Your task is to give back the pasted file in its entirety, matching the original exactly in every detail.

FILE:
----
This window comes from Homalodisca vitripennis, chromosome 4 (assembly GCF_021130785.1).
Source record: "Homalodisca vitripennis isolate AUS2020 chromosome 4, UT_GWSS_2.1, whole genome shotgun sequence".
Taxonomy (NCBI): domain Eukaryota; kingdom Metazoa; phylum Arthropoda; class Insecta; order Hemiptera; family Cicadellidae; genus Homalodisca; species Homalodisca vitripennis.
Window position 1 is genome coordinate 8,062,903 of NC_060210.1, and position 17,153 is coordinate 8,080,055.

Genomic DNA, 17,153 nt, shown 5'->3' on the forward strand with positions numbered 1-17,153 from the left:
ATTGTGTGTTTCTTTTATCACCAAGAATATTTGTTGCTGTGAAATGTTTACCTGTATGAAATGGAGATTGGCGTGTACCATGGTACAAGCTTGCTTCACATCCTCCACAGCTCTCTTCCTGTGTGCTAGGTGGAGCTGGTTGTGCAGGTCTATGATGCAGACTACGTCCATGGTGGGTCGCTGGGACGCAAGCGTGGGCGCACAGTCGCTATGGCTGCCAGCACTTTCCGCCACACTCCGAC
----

This window comes from Homalodisca vitripennis, chromosome 4 (assembly GCF_021130785.1).
Source record: "Homalodisca vitripennis isolate AUS2020 chromosome 4, UT_GWSS_2.1, whole genome shotgun sequence".
Taxonomy (NCBI): domain Eukaryota; kingdom Metazoa; phylum Arthropoda; class Insecta; order Hemiptera; family Cicadellidae; genus Homalodisca; species Homalodisca vitripennis.
Window position 1 is genome coordinate 8,062,903 of NC_060210.1, and position 17,153 is coordinate 8,080,055.

Genomic DNA, 17,153 nt, shown 5'->3' on the forward strand with positions numbered 1-17,153 from the left:
ATTGTGTGTTTCTTTTATCACCAAGAATATTTGTTGCTGTGAAATGTTTACCTGTATGAAATGGAGATTGGCGTGTACCATGGTACAAGCTTGCTTCACATCCTCCACAGCTCTCTTCCTGTGTGCTAGGTGGAGCTGGTTGTGCAGGTCTATGATGCAGACTACGTCCATGGTGGGTCGCTGGGACGCAAGCGTGGGCGCACAGTCGCTATGGCTGCCAGCACTTTCCGCCACACTCCGAC